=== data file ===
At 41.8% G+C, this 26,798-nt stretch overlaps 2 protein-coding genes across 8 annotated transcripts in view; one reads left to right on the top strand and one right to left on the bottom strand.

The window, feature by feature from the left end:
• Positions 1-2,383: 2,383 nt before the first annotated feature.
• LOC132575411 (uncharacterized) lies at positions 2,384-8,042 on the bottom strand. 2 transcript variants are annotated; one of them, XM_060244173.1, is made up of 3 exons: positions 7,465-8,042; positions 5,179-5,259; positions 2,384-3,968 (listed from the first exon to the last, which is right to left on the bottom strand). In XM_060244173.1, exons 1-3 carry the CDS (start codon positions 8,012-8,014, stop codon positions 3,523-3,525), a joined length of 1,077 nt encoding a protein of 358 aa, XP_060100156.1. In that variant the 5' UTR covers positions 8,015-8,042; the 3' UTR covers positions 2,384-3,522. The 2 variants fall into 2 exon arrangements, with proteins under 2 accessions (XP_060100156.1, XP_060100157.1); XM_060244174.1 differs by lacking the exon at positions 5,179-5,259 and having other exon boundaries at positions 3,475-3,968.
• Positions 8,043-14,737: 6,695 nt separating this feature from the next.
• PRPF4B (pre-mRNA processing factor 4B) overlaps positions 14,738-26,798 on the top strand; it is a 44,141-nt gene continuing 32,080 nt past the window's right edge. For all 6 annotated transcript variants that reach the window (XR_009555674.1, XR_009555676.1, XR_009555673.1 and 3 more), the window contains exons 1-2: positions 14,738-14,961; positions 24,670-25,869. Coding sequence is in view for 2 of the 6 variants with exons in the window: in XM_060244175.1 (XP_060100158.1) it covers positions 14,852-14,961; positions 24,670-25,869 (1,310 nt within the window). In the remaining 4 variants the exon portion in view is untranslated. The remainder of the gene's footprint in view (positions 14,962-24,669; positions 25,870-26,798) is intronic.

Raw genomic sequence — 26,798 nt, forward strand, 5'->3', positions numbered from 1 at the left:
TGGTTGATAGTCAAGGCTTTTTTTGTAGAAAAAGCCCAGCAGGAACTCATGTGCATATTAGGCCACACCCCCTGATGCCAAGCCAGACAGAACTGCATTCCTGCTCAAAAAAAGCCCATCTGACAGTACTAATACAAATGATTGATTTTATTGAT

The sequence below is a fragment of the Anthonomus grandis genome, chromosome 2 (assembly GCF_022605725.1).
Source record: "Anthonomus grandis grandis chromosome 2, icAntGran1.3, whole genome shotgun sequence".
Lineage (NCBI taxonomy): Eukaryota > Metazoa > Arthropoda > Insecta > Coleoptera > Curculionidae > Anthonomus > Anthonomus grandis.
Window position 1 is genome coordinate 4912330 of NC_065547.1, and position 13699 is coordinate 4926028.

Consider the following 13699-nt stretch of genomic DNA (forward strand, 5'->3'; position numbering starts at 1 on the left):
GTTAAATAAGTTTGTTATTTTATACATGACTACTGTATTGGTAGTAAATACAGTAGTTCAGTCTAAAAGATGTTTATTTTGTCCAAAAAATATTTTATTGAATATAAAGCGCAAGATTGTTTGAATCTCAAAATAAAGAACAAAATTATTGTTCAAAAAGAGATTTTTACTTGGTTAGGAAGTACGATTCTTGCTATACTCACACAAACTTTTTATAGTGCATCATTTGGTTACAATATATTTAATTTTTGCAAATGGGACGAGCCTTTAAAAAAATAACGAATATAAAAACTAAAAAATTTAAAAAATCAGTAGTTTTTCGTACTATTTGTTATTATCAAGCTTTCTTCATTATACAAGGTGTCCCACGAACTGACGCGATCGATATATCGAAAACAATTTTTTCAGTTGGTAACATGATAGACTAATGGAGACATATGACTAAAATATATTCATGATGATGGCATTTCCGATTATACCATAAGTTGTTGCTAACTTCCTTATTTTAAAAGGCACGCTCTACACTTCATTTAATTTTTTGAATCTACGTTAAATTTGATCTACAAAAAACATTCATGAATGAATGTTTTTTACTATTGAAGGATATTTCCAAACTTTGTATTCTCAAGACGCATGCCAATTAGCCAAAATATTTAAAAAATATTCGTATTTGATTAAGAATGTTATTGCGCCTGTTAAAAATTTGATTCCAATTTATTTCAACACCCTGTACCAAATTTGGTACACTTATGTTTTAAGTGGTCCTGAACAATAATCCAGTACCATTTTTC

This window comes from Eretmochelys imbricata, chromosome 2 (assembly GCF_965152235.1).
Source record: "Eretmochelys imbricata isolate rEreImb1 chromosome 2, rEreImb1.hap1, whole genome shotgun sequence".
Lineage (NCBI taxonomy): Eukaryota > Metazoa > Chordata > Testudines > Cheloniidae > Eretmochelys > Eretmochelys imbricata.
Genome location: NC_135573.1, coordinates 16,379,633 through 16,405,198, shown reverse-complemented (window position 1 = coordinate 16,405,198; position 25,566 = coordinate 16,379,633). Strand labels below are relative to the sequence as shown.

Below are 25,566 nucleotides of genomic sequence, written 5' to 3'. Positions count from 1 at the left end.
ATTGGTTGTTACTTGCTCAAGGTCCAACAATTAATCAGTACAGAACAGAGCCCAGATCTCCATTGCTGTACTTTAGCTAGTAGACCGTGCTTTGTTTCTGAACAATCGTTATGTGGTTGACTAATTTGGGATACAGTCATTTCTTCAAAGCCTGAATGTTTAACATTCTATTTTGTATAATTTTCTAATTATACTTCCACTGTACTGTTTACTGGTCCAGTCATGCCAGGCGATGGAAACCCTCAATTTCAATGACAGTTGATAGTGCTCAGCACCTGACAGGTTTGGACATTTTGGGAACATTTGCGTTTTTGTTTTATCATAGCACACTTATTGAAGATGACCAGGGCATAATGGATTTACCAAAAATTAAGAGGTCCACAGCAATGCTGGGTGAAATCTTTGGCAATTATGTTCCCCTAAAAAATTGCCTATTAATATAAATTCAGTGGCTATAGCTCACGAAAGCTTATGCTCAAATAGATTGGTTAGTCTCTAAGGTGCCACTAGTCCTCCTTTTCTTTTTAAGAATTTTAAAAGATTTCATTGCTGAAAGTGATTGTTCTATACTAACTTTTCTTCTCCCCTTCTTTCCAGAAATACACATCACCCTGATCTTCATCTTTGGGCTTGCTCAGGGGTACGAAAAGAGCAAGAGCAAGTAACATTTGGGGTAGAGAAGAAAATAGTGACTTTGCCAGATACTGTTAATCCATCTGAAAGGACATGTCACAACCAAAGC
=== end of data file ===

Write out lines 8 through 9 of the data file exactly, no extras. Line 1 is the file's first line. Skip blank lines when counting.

TGGTTGATAGTCAAGGCTTTTTTTGTAGAAAAAGCCCAGCAGGAACTCATGTGCATATTAGGCCACACCCCCTGATGCCAAGCCAGACAGAACTGCATTCCTGCTCAAAAAAAGCCCATCTGACAGTACTAATACAAATGATTGATTTTATTGAT

The sequence below is a fragment of the Anthonomus grandis genome, chromosome 2 (assembly GCF_022605725.1).